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House Republicans released a draft of principles on immigration reform as House GOP members gathered for their retreat to discuss their position on a range of issues.

Here is a synopsis of the draft on Immigration Reform:

Reforms to Employment-Based Immigration

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In October 2013, CA Governor Jerry Brown signed into law Assembly Bill 60, allowing undocumented immigrants to apply for CA driver’s licenses. When the law takes effect January 1, 2015, California will be the ninth state (along with the District of Columbia and Puerto Rico) to allow undocumented immigrants to drive legally.

Under the law, the CA Department of Motor Vehicles is required to issue driver’s licenses to an undocumented immigrant who can prove his or her identity, has established CA residency, and passes the requisite driving exams. Officials have estimated that 1.4 million individuals will apply for licenses under the law.

Details about how the new licenses will look and the exact process for obtaining them are still unknown. However, Federal law does require the card to have some distinguishable letters. For example, the front of the licenses may read “DP” for “driving privilege” before the license number rather than the “DL” used on traditional licenses. Additionally, language may be added to the back of the license stating limitations, such as that the holder may not use it for federal identification purposes.

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On January 3, 2014 the California Supreme Court granted a California license to practice law to an undocumented immigrant. Sergio Garcia, 36, is from Mexico and has lived in the United States for years. He first entered California when he was less than two years old, returned to Mexico at 9, and illegally re-entered the United States at the age of 17. He attended Cal Northern School of Law and passed the California Bar exam. However, he has not yet been granted a visa due to the long backlog of applicants (his father has resident status and filed for a visa on his son’s behalf in 1994).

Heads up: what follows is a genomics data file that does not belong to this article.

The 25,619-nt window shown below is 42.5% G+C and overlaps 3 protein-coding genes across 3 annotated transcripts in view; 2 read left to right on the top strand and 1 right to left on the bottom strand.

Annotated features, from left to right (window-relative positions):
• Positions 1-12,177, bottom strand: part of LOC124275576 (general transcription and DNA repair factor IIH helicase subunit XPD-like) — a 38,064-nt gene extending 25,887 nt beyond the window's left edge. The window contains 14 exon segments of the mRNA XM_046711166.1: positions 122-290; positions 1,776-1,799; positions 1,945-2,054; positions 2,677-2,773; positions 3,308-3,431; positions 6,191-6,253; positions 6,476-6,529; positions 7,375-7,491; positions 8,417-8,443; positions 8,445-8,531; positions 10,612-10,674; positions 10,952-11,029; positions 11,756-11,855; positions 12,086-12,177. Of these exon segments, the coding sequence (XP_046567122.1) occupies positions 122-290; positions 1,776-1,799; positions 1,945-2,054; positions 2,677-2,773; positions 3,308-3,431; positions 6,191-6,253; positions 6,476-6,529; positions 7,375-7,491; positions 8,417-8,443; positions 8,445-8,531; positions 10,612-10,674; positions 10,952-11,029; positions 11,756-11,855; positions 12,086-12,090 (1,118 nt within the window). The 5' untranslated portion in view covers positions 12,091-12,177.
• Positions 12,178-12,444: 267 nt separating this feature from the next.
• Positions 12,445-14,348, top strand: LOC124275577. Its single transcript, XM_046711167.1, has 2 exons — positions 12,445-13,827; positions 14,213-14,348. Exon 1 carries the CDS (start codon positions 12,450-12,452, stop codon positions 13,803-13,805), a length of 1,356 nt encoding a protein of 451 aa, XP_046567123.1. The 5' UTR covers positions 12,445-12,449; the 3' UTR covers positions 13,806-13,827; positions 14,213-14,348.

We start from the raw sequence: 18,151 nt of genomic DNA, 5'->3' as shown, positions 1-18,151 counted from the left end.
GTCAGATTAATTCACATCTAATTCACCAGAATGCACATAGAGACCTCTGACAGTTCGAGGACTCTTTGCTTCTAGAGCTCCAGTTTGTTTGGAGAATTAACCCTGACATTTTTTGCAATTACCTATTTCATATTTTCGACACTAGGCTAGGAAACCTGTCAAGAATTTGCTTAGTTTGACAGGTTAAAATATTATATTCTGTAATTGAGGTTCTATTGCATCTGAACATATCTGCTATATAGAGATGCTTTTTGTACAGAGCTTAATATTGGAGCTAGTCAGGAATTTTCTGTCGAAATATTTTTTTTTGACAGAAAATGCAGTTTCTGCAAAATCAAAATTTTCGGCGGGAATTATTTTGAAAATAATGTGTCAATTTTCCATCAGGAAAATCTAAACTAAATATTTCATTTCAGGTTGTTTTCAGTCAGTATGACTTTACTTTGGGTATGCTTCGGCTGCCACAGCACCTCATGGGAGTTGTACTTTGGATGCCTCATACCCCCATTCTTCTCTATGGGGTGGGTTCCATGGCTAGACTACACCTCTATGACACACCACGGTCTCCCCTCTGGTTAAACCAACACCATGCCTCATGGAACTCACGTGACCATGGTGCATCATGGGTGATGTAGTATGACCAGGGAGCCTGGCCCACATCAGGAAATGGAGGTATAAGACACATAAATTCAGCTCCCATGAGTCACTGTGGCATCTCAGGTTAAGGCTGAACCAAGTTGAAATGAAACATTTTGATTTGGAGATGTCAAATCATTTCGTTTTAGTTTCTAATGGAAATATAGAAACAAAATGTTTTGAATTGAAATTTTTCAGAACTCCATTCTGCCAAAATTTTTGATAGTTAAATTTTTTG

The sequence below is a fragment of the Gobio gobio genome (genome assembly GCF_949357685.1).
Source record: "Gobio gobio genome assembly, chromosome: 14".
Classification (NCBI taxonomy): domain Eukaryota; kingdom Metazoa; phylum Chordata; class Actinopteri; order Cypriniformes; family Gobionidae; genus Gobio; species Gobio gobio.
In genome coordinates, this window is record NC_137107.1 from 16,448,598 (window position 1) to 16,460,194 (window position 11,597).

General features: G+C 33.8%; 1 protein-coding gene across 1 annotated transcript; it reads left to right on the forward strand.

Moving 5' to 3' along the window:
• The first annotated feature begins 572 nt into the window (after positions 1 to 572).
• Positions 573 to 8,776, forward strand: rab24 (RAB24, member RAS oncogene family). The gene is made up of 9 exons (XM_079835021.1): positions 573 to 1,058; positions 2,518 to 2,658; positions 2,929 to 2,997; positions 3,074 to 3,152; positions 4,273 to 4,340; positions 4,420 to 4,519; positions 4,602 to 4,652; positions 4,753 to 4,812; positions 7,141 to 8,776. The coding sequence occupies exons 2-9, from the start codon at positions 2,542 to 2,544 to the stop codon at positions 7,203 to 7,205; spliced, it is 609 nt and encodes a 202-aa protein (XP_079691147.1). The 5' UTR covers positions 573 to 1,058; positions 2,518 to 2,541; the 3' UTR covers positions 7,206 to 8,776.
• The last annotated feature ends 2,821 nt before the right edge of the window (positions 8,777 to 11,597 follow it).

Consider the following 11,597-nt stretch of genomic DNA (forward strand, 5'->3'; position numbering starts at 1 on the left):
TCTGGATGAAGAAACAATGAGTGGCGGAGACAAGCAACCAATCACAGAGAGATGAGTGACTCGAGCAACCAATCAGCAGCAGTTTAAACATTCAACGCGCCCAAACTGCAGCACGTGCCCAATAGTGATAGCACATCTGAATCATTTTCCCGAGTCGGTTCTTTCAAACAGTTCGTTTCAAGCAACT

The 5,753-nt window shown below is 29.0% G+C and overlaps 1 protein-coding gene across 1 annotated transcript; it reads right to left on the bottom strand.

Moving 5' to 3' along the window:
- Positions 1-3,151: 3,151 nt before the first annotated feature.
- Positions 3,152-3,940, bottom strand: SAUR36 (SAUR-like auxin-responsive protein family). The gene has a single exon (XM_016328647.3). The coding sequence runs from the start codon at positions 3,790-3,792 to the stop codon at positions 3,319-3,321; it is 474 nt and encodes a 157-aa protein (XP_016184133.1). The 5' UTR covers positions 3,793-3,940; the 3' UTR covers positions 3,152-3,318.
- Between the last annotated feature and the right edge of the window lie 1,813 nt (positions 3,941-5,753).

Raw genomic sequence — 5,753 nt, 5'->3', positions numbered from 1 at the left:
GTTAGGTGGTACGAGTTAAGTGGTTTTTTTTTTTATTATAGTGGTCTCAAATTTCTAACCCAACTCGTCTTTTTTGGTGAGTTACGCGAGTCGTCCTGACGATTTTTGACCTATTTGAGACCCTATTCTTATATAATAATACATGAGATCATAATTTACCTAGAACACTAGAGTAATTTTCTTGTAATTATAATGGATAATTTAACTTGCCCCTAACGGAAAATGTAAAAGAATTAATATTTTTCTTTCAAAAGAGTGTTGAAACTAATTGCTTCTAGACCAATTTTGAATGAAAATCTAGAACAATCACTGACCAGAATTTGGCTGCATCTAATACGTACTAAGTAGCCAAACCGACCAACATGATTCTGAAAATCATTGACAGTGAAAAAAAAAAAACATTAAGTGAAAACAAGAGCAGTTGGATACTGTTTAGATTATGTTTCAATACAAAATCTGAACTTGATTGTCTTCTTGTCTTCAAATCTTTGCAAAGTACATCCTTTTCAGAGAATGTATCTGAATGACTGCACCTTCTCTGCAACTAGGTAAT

Garcia challenged a 1996 law barring undocumented immigrants from receiving professional licenses from government agencies or with the use of public funds. The federal government argued the California courts were funded by public money, thus precluding him from being granted a license. Meanwhile, California Governor Jerry Brown signed a series of immigrant rights bills in October, including one allowing undocumented immigrants to obtain law licenses. This law took effect January 1, 2014. On January 3, the California Supreme Court unanimously ruled in favor of Garcia, determining he “possesses the requisite good moral character to qualify for a law license.”

Two similar cases are pending in Florida and New York. The Obama administration has made it clear that it will oppose Bar entry to undocumented immigrants unless each state’s Legislature passes its own laws allowing it. This position is surprising considering the Obama administration has shielded from deportation those who were brought to the United States illegally as children, graduated from high school, and have a clean criminal record.

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At a time when the prospects of the House taking up immigration reform legislation any time soon do not look promising, a new poll finds a solid majority of Americans favor a pathway to citizenship for undocumented immigrants.

“Today, 63% of Americans favor providing a way for immigrants who are currently living in the United States illegally to become citizens provided they meet certain requirements, while 14% support allowing them to become permanent legal residents but not citizens,” states a new report from the nonpartisan Public Religion Research Institute. The report found the number of Americans supporting a pathway to citizenship is even higher when the question mentions certain requirements immigrants must meet in order to qualify.

The results show Americans have remained consistent on the issue for the past year; the institute found the same number (63 percent) in March and August.

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The USCIS has published a form entitled “Important Information for New Citizens” that provides a list of some of the top rights and responsibilities assumed by all U.S. citizens, including the right to freely express oneself and the responsibility to uphold the Constitution. The publication also provides a summary of the actions to be taken upon becoming a U.S. citizen. The next steps include the following:

• Applying for a U.S passport

• Updating your Social Security record